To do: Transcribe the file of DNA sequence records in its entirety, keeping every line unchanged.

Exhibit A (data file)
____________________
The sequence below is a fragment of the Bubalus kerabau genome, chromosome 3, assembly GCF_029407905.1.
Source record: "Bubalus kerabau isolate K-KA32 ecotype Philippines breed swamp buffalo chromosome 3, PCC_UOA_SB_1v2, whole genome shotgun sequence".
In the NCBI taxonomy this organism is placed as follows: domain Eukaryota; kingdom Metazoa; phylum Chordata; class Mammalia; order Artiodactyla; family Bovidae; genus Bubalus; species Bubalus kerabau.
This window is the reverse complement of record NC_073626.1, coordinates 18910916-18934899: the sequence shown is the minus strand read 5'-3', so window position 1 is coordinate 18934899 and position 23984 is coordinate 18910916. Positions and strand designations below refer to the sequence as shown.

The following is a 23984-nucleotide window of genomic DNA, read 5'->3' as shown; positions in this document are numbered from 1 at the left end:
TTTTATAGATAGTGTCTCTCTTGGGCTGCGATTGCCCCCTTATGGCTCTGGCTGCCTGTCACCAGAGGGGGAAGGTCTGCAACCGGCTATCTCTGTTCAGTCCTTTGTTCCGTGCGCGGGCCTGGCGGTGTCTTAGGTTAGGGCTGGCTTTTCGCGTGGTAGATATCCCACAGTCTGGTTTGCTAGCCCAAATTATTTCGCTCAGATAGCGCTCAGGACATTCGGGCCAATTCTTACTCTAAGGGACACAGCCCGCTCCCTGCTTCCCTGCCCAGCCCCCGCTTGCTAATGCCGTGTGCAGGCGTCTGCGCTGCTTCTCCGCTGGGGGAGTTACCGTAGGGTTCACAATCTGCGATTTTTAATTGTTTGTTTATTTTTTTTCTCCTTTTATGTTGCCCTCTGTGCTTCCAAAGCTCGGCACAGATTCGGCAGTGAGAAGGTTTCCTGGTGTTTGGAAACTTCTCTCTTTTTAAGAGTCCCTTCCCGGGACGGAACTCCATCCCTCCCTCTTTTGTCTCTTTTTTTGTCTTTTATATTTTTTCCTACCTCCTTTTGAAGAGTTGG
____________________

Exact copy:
The sequence below is a fragment of the Bubalus kerabau genome, chromosome 3, assembly GCF_029407905.1.
Source record: "Bubalus kerabau isolate K-KA32 ecotype Philippines breed swamp buffalo chromosome 3, PCC_UOA_SB_1v2, whole genome shotgun sequence".
In the NCBI taxonomy this organism is placed as follows: domain Eukaryota; kingdom Metazoa; phylum Chordata; class Mammalia; order Artiodactyla; family Bovidae; genus Bubalus; species Bubalus kerabau.
This window is the reverse complement of record NC_073626.1, coordinates 18910916-18934899: the sequence shown is the minus strand read 5'-3', so window position 1 is coordinate 18934899 and position 23984 is coordinate 18910916. Positions and strand designations below refer to the sequence as shown.

The following is a 23984-nucleotide window of genomic DNA, read 5'->3' as shown; positions in this document are numbered from 1 at the left end:
TTTTATAGATAGTGTCTCTCTTGGGCTGCGATTGCCCCCTTATGGCTCTGGCTGCCTGTCACCAGAGGGGGAAGGTCTGCAACCGGCTATCTCTGTTCAGTCCTTTGTTCCGTGCGCGGGCCTGGCGGTGTCTTAGGTTAGGGCTGGCTTTTCGCGTGGTAGATATCCCACAGTCTGGTTTGCTAGCCCAAATTATTTCGCTCAGATAGCGCTCAGGACATTCGGGCCAATTCTTACTCTAAGGGACACAGCCCGCTCCCTGCTTCCCTGCCCAGCCCCCGCTTGCTAATGCCGTGTGCAGGCGTCTGCGCTGCTTCTCCGCTGGGGGAGTTACCGTAGGGTTCACAATCTGCGATTTTTAATTGTTTGTTTATTTTTTTTCTCCTTTTATGTTGCCCTCTGTGCTTCCAAAGCTCGGCACAGATTCGGCAGTGAGAAGGTTTCCTGGTGTTTGGAAACTTCTCTCTTTTTAAGAGTCCCTTCCCGGGACGGAACTCCATCCCTCCCTCTTTTGTCTCTTTTTTTGTCTTTTATATTTTTTCCTACCTCCTTTTGAAGAGTTGG